The air surrounding cybersecurity right now is turbulent, to say the least. Malware threats, persistent malicious campaigns, and intrusions to data privacy are common occurrences around the world. In line with this, cybersecurity practices in data privacy have had to change to protect consumers. As a result, industries have had to implement cybersecurity solutions as standard to comply with regulations, as well as overhaul their entire approach to data safety. These mitigations, however, are sometimes not enough to stop sophisticated cyberattacks.
In terms of both attack severity and financial damage caused, the highest-tier threat affecting sensitive databases worldwide is ransomware. Ransomware operations have not left any industry untouched, with anything from finance to healthcare continuing to be attacked and blackmailed.
In yet another wide-reaching ransomware campaign, this time there is an ongoing investigation regarding California’s Department of Motor Vehicles (DMV). The DMV itself, as well as multiple news sources, recently reported news of a security breach. Specifically, the DMV’s contractor AFTS that stores sensitive customer information have had a data breach possibly compromising the personal data of millions of customers.
What are the AFTS and the California DMV?
The California Department of Motor Vehicles (DMV) is California’s state vehicle registration and driver licensing agency department. Citizens in about half of the U.S’s 50 states use the DMV for all things related to vehicle and driver’s license licensing. In the U.S, the Constitution in line with the Tenth Amendment states that each state has its own independent rights, governed under a federal umbrella, so some states have adopted differently named departments for motor vehicles. The Automatic Funds Transfer Service (AFTS) of Seattle, is a contractor that works for the DMV which processes addresses, invoices, and payments handed over to them by the DMV. According to their LinkedIn page, payment processor AFTS works with over “200 million addresses monthly”.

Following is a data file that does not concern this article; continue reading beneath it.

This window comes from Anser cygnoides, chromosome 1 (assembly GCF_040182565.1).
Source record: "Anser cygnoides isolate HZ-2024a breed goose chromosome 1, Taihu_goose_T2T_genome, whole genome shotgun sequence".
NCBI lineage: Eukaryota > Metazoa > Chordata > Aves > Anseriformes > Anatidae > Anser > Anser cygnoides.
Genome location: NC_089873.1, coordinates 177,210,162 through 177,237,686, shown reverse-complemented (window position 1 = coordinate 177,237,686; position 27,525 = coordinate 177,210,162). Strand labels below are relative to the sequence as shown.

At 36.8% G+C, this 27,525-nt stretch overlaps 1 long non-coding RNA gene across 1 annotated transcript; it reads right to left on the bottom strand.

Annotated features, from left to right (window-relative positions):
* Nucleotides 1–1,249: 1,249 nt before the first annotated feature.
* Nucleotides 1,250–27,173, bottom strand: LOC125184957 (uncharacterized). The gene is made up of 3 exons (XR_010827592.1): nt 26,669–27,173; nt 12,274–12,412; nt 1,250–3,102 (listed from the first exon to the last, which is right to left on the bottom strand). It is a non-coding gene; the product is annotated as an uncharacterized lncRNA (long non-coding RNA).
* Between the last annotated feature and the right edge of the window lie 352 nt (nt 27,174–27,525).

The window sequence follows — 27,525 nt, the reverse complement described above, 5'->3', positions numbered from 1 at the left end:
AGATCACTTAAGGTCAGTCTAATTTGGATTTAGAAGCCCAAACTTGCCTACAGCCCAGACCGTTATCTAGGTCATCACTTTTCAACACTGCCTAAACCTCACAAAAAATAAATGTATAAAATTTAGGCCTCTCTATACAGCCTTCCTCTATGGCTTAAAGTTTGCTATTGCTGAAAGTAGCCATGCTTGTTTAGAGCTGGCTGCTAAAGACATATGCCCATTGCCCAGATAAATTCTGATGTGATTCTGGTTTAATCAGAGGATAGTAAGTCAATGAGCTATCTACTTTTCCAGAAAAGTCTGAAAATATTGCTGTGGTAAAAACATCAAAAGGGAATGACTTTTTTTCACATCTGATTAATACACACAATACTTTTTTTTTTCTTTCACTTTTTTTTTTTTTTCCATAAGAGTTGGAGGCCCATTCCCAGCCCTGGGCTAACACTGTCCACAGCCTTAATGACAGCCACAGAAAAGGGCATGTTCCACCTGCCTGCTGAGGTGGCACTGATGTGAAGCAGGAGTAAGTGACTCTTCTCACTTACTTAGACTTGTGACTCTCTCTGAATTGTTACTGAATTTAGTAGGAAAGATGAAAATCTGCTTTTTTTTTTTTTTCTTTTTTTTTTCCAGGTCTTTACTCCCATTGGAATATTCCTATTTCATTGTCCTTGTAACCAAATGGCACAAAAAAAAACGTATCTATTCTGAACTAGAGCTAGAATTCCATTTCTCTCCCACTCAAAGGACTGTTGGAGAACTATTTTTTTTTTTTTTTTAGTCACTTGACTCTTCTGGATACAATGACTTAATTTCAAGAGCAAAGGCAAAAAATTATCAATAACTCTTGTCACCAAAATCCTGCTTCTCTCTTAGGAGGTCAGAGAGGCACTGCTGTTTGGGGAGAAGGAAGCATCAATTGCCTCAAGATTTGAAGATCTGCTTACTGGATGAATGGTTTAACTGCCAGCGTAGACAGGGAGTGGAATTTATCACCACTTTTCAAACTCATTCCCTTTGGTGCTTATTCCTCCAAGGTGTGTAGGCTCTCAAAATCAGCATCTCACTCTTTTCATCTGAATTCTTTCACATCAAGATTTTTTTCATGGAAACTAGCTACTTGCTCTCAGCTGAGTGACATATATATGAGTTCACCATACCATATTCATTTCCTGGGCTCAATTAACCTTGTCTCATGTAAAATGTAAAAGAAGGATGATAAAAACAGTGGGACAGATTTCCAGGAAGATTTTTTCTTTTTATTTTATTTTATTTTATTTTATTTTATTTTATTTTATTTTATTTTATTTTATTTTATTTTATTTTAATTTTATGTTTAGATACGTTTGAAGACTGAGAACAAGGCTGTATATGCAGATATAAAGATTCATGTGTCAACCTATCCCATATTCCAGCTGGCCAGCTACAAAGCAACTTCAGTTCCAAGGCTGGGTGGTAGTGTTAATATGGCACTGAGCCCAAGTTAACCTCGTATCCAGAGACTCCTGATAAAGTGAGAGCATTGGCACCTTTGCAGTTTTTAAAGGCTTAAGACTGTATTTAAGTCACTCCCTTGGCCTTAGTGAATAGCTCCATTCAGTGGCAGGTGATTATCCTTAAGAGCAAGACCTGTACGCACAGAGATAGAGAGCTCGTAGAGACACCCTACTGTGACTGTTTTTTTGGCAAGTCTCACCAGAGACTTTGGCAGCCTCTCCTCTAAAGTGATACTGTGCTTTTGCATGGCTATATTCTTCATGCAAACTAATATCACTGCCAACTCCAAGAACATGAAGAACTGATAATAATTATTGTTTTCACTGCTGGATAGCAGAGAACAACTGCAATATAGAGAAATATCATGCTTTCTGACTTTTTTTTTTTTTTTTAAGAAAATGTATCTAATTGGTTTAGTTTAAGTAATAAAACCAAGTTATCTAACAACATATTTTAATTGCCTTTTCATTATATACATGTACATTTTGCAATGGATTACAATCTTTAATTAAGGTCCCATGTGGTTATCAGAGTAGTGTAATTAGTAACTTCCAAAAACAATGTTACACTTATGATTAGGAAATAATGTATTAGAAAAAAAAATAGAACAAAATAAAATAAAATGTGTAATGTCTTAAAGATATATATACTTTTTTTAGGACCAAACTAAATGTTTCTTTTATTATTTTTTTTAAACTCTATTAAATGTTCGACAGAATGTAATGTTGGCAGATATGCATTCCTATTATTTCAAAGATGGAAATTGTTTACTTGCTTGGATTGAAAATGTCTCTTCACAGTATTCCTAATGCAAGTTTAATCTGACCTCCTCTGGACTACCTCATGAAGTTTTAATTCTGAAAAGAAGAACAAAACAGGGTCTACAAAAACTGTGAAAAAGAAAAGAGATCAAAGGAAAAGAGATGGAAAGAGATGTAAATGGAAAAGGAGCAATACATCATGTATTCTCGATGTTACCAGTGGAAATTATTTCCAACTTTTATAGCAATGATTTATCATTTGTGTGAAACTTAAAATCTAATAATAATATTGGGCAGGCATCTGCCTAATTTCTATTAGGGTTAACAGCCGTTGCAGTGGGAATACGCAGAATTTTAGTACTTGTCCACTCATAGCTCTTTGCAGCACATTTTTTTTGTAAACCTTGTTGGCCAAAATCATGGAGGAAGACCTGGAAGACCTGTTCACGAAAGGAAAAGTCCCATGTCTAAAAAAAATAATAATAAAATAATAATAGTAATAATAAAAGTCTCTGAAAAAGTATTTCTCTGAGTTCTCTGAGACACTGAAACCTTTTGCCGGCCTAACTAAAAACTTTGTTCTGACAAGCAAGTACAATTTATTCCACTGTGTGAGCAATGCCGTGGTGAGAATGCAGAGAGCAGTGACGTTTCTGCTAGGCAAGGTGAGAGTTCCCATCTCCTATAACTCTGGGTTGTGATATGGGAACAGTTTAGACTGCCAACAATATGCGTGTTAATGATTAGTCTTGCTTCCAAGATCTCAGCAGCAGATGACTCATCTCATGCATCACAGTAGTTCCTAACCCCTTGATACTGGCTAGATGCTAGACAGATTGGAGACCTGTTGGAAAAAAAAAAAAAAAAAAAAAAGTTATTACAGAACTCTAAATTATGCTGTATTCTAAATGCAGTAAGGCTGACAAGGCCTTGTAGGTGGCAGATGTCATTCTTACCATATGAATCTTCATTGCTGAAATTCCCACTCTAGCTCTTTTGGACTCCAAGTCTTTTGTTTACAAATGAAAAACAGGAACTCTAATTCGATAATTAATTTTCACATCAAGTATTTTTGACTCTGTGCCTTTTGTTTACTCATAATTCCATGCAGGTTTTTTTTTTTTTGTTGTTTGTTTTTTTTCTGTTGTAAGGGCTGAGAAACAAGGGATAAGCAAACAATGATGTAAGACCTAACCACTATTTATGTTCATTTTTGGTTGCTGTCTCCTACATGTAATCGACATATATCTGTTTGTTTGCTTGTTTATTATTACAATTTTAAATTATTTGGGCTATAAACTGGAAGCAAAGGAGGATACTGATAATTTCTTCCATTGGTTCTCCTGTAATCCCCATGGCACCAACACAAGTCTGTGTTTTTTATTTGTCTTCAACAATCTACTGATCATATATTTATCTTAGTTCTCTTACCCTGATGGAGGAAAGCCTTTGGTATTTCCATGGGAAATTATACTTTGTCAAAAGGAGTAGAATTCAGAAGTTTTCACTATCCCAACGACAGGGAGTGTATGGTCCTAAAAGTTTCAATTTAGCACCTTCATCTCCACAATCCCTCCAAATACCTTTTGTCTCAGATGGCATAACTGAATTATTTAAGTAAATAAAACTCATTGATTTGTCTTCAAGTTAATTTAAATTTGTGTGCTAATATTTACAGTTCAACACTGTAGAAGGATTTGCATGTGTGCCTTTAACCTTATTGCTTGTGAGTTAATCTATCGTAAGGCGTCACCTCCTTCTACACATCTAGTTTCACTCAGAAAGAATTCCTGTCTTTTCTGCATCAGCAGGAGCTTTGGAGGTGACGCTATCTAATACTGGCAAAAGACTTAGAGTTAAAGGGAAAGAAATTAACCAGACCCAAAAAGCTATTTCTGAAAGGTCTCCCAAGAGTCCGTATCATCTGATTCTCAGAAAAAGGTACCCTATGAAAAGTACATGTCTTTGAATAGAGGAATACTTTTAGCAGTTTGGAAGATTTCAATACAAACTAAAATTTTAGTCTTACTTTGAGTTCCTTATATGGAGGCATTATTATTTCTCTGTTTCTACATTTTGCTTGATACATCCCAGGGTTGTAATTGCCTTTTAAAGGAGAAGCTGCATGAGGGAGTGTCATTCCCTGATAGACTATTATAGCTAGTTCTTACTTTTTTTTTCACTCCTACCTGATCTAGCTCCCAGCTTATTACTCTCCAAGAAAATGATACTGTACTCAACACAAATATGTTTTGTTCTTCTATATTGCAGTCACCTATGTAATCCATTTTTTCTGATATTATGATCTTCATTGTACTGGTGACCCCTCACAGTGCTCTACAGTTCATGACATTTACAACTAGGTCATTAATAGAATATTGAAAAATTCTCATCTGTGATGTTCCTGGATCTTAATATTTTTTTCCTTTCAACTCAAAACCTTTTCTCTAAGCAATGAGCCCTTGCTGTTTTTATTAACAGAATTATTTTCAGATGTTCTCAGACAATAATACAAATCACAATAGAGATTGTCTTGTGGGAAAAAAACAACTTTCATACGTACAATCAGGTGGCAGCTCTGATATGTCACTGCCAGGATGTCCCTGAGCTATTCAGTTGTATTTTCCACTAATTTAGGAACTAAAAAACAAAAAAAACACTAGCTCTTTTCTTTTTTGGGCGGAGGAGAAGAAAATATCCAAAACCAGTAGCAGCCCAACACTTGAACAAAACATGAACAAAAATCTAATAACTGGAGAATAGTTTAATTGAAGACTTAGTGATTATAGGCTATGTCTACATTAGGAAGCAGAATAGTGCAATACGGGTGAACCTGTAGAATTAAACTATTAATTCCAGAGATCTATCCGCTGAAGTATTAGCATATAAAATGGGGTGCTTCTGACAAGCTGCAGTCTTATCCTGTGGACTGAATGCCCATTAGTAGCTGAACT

DMV Contractor AFTS Breached
The California DMV has been notifying customers since early February about the fact that “a company that is used to verify vehicle registration addresses has had a security breach” and that “it is unknown if DMV data shared with the company has been compromised”. The third-party contractor in question is AFTS.
Further details reveal that an investigation is still underway, and it has been confirmed that a ransomware attack has taken place. The vulnerable information includes “20 months of California vehicle registration records”. The records themselves contain the following customer information;
- License plate numbers
- Vehicle identification numbers (VIN)
It is confirmed that the U.S’s West-coast areas that include California and Washington have experienced the AFTS data breach. There are several ‘ransomware groups’ out there, such as the ones behind the recent Cl0p ransomware attack. According to further leads, this particular AFTS breach seems to be the work of the Ransomware group ‘Cuba RANSOMWARE‘.
Reports reveal that the DMV has stopped all data transfers related to AFTS, notified law enforcement, and entered an investigation with the Federal Bureau of Investigation (FBI).
The director of the DMV, Steve Gordon, stated that they will quickly find out how this impacts Californians and that security measures are being put in place to “protect information held by the DMV” and companies they are affiliated with.
The DMV has been working with third-party contractor AFTS since 2019 to “cross-reference addresses with the national database” in order to keep customer data updated for vehicle records. The DMV has confirmed that they have immediately switched their contractor following the event, but are considering working with AFTS again in the future once “security enhancement” procedures are met. The DMV has stated that they have not detected any negative consequences of the customer data breach, however, “the DMV urges customers to report any suspect activity to law enforcement”.
It looks like the ransomware trend is going to continue, with multiple groups working on stealing data and blackmailing for profit. These groups now have a dark web presence, where stolen data is for sale.